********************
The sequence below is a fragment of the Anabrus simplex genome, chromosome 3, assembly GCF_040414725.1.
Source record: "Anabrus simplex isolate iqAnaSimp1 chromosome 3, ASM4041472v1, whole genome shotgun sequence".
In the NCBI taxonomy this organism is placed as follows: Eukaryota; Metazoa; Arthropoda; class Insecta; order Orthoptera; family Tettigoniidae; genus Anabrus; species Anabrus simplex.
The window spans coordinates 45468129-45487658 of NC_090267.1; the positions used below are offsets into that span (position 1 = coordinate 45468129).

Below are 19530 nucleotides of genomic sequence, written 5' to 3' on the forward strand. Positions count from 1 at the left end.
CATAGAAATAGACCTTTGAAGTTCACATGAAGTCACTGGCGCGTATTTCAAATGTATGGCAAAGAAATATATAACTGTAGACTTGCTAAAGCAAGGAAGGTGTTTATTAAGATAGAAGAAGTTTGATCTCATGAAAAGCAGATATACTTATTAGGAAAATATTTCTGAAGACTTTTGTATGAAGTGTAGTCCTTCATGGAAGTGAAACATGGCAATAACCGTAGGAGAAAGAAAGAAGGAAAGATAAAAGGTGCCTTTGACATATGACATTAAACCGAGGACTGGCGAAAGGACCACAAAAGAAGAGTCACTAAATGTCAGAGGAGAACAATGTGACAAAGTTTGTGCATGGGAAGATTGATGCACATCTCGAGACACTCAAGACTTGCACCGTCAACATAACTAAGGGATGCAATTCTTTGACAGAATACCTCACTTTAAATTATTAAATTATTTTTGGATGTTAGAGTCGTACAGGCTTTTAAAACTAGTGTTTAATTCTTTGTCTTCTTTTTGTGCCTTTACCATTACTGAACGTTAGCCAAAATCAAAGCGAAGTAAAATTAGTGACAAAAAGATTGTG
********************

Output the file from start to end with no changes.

The sequence below is a fragment of the Anabrus simplex genome, chromosome 3, assembly GCF_040414725.1.
Source record: "Anabrus simplex isolate iqAnaSimp1 chromosome 3, ASM4041472v1, whole genome shotgun sequence".
In the NCBI taxonomy this organism is placed as follows: Eukaryota; Metazoa; Arthropoda; class Insecta; order Orthoptera; family Tettigoniidae; genus Anabrus; species Anabrus simplex.
The window spans coordinates 45468129-45487658 of NC_090267.1; the positions used below are offsets into that span (position 1 = coordinate 45468129).

Below are 19530 nucleotides of genomic sequence, written 5' to 3' on the forward strand. Positions count from 1 at the left end.
CATAGAAATAGACCTTTGAAGTTCACATGAAGTCACTGGCGCGTATTTCAAATGTATGGCAAAGAAATATATAACTGTAGACTTGCTAAAGCAAGGAAGGTGTTTATTAAGATAGAAGAAGTTTGATCTCATGAAAAGCAGATATACTTATTAGGAAAATATTTCTGAAGACTTTTGTATGAAGTGTAGTCCTTCATGGAAGTGAAACATGGCAATAACCGTAGGAGAAAGAAAGAAGGAAAGATAAAAGGTGCCTTTGACATATGACATTAAACCGAGGACTGGCGAAAGGACCACAAAAGAAGAGTCACTAAATGTCAGAGGAGAACAATGTGACAAAGTTTGTGCATGGGAAGATTGATGCACATCTCGAGACACTCAAGACTTGCACCGTCAACATAACTAAGGGATGCAATTCTTTGACAGAATACCTCACTTTAAATTATTAAATTATTTTTGGATGTTAGAGTCGTACAGGCTTTTAAAACTAGTGTTTAATTCTTTGTCTTCTTTTTGTGCCTTTACCATTACTGAACGTTAGCCAAAATCAAAGCGAAGTAAAATTAGTGACAAAAAGATTGTG